Planet - moon - satellite questions

As far as I know, there are no instances of a moon having its own moon in our solar system.

Is this something that cannot be created because of the gravitational pull of the largest nearby body, or is this something that would be possible given the right circumstances?

It appears, based solely on observing our universe, that the development of the first order moon is rather trivial. But since there are no examples of the second order moon I’m asking about in our solar system, is it simply impossible to form?

If something of the correct size slammed into our moon today, could the resulting debris possibly form a moon for the moon, or would it end up as a second moon for earth, a faint ring for the earth, or just fall back onto the moon?

Capturing a second level moon is also something we can discuss, although I’d think this to be almost impossible given the gravitational pull of the moons parent planet.

Also, with the discovery of new planets around nearby stars, have we been able to detect if these planets have moons, or are the distances so great that detail of this level is currently impossible to detect?

Physically possible, yes. But you’d need the right conditions with the first moon being rather far from the planet.

A second order moon is very likely to be in an unstable orbit.

Fact 1: In order to orbit the moon and not the planet, the 2nd-order moon would have to be within the moon’s Hill Sphere http://en.wikipedia.org/wiki/Hill_sphere . Small moons have a Hill sphere smaller than the moon itself and so can’t have a satellite in stable orbit.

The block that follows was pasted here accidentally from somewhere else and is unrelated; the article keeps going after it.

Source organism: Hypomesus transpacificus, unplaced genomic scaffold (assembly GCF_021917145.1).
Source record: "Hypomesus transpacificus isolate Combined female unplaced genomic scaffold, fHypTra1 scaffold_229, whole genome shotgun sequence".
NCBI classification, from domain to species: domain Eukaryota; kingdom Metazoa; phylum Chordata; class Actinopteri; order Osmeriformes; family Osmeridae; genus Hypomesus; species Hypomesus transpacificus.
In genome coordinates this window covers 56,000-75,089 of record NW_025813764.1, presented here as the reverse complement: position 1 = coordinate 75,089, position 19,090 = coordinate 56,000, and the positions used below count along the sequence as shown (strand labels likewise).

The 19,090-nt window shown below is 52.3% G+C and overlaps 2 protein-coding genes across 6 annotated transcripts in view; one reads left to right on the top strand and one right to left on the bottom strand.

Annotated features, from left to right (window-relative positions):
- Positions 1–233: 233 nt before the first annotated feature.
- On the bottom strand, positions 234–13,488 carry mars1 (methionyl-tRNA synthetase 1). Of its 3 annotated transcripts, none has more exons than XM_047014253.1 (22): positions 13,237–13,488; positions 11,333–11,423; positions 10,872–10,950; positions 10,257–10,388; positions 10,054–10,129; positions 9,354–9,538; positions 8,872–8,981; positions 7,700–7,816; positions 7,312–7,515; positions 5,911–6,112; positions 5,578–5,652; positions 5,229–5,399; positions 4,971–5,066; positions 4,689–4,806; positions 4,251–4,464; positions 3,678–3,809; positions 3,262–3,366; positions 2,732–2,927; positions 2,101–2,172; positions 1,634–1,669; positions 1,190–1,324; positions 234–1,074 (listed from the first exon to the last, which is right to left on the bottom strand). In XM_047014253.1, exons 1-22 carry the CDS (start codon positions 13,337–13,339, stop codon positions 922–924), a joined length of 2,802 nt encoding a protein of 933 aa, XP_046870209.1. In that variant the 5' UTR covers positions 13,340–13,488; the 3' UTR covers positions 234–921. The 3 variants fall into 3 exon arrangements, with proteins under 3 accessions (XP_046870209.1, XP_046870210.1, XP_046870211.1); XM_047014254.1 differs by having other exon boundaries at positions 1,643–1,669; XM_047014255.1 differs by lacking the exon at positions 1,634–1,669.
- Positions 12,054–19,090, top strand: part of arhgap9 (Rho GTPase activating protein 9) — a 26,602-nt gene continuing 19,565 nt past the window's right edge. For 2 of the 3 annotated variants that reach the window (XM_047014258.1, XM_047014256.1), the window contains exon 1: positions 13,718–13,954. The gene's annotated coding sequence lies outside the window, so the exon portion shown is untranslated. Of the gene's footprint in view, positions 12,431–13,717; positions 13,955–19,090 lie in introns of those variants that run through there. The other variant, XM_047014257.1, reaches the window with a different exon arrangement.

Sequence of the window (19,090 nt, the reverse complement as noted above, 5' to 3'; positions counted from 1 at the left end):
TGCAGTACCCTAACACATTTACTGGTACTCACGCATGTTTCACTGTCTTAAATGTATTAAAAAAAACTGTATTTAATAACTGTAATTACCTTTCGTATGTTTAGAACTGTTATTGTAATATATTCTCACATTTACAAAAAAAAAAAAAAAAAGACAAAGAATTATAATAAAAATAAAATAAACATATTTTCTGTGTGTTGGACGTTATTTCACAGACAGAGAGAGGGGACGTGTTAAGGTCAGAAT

Fact 2: An object that that is below its primary’s “geosynch” orbit, will experience tidal deceleration, and will eventually crash into the primary.

Fact 3: Many moons are tidally locked to the planet they orbit (like our moon is) so the geosynch orbit is far outside the Hill sphere, and any moon they did get would crash pretty soon.

Therefore, you’re not likely to find many moons with secondary moons - they can happen but will tend to be short lived.

Interesting link http://curious.astro.cornell.edu/question.php?number=679

Wow. Great answer. Thanks for the links.

I think I have heard of one example of this among the asteroids, though.

It’s not impossible and there’s at least one astronomer who is trying.

The technique he’s planning on using will only work on planets that transit their stars. A moon will be too small to detect the decreased light as we do with planets, but a large satellite of a planet may change the timing of the planet’s transit. Depending on it’s position in its orbit, the moon may cause the transit to happen 1) a little bit earlier, 2) a little bit later, 3) last a little longer or 4) end a little sooner. If it’s between those four positions, there will be lesser effects.

In order to find a moon with this technique, they’ll have to time a large number of transits and do a mathematical analysis on it. Multiple large moons (such as Jupiter has) will probably make the analysis harder and I expect require even more transits.

http://boards.straightdope.com/sdmb/showthread.php?t=404162&highlight=moon